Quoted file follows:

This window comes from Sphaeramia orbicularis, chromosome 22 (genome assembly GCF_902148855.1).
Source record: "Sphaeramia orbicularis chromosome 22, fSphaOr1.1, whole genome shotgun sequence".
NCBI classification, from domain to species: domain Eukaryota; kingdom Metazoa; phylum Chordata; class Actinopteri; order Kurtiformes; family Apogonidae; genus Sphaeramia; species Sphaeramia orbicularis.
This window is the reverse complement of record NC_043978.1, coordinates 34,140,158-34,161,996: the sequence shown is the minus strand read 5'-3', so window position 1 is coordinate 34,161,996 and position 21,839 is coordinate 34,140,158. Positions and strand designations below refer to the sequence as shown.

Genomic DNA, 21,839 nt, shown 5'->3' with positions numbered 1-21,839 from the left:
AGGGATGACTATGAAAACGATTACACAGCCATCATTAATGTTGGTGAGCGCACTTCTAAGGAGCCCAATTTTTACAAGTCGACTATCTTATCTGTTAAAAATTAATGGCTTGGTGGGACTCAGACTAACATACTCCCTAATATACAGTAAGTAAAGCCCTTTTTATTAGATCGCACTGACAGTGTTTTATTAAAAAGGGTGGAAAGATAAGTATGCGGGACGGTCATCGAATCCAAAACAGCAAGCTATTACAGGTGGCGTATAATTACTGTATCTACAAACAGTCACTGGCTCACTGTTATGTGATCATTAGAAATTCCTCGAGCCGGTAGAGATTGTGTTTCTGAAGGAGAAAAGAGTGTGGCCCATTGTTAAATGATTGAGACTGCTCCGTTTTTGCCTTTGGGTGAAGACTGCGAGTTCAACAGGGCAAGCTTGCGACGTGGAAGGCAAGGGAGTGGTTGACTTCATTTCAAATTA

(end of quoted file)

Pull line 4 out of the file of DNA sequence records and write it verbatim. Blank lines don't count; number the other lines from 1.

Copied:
This window is the reverse complement of record NC_043978.1, coordinates 34,140,158-34,161,996: the sequence shown is the minus strand read 5'-3', so window position 1 is coordinate 34,161,996 and position 21,839 is coordinate 34,140,158. Positions and strand designations below refer to the sequence as shown.